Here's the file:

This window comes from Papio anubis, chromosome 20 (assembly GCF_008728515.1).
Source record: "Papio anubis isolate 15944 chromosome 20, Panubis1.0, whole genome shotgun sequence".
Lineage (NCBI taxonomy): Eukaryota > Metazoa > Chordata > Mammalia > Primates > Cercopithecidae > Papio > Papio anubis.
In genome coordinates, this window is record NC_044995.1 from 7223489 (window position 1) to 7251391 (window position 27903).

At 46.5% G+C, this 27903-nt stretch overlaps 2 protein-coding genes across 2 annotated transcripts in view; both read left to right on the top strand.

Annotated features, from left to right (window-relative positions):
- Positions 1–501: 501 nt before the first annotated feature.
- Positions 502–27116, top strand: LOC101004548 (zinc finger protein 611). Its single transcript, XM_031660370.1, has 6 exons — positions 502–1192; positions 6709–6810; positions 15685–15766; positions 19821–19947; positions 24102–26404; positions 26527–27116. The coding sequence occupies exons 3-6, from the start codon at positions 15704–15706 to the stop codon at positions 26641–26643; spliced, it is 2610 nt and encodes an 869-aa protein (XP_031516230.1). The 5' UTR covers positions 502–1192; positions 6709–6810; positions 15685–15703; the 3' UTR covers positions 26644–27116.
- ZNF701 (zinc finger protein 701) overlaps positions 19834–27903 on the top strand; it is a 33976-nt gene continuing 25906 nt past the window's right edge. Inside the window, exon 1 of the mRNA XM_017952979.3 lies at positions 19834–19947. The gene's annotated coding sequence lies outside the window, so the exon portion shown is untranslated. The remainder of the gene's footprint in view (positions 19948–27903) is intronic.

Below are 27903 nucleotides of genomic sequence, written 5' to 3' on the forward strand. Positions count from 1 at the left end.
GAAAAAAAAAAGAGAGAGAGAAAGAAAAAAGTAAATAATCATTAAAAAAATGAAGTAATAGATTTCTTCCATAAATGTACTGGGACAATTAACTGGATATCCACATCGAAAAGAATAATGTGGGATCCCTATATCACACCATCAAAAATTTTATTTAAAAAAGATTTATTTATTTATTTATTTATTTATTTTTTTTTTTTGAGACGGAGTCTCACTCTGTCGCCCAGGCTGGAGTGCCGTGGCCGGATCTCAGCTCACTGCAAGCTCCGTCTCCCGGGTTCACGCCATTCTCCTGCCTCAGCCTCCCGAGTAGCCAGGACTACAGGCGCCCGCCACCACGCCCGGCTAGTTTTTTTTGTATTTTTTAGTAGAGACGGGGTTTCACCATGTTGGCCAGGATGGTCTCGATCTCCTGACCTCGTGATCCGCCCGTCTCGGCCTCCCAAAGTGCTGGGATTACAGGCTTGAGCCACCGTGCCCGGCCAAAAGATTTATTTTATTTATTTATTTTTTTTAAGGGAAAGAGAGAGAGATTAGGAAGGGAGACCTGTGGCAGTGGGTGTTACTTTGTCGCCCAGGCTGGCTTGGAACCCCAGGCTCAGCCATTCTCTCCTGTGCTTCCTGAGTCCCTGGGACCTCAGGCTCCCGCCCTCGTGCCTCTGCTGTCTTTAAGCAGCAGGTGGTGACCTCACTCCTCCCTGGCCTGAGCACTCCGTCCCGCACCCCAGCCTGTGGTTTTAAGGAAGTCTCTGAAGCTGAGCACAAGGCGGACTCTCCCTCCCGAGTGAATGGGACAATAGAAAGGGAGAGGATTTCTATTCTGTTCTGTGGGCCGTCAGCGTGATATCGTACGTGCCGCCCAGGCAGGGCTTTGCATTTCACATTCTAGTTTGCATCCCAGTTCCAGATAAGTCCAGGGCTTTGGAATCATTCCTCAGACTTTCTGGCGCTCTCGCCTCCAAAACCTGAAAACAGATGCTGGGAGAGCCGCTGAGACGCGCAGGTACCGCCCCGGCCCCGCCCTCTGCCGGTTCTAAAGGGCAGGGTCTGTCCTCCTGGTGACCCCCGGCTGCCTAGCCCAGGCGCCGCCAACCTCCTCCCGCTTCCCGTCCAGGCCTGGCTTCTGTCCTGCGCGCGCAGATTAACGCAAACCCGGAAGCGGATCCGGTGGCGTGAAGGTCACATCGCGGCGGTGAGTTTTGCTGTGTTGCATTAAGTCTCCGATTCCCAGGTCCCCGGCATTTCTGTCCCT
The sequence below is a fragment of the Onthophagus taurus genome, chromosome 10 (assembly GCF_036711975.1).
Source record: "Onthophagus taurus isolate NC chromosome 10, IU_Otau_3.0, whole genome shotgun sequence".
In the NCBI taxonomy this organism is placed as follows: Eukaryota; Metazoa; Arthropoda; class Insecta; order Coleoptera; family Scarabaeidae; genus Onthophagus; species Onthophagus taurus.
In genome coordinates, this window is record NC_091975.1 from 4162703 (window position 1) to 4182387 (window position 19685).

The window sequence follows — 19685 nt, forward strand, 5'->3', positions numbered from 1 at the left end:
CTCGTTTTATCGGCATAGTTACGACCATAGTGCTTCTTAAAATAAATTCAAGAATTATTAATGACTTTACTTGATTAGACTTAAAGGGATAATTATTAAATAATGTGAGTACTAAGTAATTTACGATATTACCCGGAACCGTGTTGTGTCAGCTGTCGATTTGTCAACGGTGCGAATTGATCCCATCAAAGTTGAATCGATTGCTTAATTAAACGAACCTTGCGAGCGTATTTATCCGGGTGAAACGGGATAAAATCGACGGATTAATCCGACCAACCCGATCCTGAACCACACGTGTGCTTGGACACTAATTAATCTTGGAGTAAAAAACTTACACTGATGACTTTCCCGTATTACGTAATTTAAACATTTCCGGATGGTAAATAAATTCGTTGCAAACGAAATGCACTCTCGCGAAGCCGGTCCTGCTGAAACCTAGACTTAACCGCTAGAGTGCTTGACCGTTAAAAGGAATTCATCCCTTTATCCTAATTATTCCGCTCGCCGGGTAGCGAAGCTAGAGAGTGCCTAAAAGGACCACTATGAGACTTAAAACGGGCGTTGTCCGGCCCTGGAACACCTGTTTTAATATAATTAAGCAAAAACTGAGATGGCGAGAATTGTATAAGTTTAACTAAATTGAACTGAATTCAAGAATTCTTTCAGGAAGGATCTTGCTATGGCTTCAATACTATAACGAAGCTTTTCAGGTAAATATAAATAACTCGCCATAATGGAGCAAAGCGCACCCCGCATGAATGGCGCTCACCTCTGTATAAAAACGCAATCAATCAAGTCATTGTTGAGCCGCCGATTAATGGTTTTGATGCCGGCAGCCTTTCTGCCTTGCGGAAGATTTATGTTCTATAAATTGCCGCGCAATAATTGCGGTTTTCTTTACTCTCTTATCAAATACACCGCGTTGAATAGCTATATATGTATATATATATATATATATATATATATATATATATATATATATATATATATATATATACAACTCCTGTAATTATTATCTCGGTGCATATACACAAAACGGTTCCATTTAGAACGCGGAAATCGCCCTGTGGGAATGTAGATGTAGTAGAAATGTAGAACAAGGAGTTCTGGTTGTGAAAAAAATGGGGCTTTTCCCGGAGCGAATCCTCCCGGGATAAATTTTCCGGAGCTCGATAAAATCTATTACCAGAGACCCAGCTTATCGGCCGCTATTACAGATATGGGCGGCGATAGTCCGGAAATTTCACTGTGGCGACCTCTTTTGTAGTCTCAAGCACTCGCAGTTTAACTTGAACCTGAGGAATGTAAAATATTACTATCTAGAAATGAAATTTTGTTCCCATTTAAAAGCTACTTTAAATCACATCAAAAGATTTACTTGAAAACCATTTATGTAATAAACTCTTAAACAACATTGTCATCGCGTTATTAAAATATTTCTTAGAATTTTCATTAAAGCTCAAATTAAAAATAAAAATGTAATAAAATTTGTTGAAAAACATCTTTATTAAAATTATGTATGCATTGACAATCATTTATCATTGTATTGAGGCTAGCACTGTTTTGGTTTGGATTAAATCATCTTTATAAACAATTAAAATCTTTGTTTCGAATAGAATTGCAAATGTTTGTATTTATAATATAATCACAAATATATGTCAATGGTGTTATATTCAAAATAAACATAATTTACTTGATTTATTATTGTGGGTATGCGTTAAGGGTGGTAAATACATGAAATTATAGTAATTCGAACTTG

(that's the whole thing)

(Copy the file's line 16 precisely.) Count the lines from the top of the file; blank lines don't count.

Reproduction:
The window sequence follows — 19685 nt, forward strand, 5'->3', positions numbered from 1 at the left end: